While there is no official explanation for her failure to appear, it seems to be connected to her previous objections to the prosecution’s use of confessions that were elicited under torture and later retracted. According to the latest reports, these forced confessions appear to be the only evidence cited by the prosecution to support the allegation that the defendant’s conservation work was a cover for espionage on behalf of foreign entities.
Despite subjecting the defendants in this case to a year of interrogation, none of them were informed of the specific charges against them until the first day of their trial, according to CHRI. Nevertheless, Bayani was taken from prison on at least one occasion and photographed in staged scenes that authorities had designed to substantiate their pre-fabricated narrative. The same treatment was visited on Maryam Mombeini, the widow of a ninth conservationist, Kavous Seyed-Emami, who was found dead in his cell under suspicious circumstances soon after the mass arrest of his colleagues.
Since the beginning of the trial, authorities have sought to add weight to the fabricated evidence by enforcing silence from the defendants and their would-be advocates. At least three people have been pressured to avoid speaking publicly about the case, and the conservationists have not be allowed to address the court in service of their own defense. It is apparently because she violated this order to highlight the use of fabricated evidence that Bayani has been held incommunicado in lieu of returning to court.
The authorities’ various repressive tactics belie any intention to follow up on promises of reform that have been made in the wake of public outcry and protest. Such promises are indicative of an impulse among some officials to pay lip service to human rights issues while taking no recognizable action in support of those issues.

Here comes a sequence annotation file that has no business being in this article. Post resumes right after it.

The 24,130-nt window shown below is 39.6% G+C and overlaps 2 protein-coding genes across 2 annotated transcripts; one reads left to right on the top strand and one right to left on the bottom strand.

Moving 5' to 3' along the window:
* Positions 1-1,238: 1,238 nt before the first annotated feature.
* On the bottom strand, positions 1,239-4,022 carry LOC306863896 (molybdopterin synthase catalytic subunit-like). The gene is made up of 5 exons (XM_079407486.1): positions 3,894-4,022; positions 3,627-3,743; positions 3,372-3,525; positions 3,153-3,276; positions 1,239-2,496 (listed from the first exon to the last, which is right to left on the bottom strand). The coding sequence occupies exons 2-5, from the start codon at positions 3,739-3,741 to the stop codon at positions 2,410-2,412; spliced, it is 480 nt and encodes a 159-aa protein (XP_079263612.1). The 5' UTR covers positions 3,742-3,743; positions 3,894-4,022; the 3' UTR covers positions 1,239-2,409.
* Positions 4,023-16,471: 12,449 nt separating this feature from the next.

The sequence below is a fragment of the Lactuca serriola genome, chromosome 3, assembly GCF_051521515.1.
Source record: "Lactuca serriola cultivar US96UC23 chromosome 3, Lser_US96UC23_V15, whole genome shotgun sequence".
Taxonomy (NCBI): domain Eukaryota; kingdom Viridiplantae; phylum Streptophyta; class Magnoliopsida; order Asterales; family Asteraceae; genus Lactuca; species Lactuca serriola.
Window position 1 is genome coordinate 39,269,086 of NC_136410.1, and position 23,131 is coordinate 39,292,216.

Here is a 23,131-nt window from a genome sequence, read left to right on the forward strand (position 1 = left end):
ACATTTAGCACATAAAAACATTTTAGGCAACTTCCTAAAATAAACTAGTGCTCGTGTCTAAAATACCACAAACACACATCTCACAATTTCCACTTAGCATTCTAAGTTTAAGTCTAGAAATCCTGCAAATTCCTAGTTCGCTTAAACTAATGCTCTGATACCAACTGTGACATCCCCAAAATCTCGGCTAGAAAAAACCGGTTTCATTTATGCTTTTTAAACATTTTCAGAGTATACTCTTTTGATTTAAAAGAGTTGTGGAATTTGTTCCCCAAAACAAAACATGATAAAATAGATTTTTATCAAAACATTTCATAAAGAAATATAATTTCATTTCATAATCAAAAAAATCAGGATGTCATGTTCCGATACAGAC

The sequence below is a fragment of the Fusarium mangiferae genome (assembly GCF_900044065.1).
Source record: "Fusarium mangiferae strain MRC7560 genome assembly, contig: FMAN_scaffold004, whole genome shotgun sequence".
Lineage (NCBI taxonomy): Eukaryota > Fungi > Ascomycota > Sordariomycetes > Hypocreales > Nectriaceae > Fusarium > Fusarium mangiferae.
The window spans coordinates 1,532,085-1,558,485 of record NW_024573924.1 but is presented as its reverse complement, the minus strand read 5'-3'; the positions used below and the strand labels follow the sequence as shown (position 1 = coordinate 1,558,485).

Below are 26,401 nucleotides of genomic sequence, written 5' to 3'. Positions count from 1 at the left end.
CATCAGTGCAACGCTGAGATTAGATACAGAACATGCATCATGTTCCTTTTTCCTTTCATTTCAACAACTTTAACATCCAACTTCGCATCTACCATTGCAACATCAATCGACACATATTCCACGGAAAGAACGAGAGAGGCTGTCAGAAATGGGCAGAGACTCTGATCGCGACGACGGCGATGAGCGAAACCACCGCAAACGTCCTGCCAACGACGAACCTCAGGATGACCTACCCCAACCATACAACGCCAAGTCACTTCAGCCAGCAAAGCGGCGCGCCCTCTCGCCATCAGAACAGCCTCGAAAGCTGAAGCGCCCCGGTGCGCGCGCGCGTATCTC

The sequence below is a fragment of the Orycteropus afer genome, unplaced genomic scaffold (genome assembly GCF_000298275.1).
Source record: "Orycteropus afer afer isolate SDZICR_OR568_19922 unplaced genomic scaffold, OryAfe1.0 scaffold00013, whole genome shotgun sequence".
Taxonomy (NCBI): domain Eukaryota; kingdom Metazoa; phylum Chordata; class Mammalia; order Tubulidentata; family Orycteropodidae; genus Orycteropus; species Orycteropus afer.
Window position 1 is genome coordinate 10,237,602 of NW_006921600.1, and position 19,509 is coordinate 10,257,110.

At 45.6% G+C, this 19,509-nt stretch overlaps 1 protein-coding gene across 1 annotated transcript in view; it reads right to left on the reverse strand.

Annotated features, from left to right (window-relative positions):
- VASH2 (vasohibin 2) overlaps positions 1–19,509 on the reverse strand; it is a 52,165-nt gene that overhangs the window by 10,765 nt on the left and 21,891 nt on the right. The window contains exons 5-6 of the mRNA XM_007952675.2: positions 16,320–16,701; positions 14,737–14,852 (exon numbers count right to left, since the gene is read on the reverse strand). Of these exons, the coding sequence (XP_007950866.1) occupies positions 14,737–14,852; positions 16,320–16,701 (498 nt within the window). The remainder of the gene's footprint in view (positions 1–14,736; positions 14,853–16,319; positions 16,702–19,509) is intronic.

Following his election in 2013 and his reelection in 2017, President Hassan Rouhani made various promises of diminished censorship and a more open Iranian society, but the Islamic Republic remains a place where individuals can face multi-year sentences for the utterance of a single phrase.
This is the situation currently being faced, for instance, by Medhi Farahi Shandiz, who was profiled by Iran Human Rights Monitor on Saturday following his transfer to solitary confinement. The article points out that the previous Monday, Shandiz participated in a protest inside Karaj Central Prison that coincided with the 40th anniversary of the Iranian Revolution and sought to bring attention to the regime’s history of torture and executions.
His prior activism landed him in prison when he shouted the phrase “death to Khamenei” in 2010. During subsequent beatings at the hands of prison authorities, he shouted the phrase again, resulting in two new cases being opened against him, which led to a combined sentence of nine years in prison for “insulting the supreme leader.”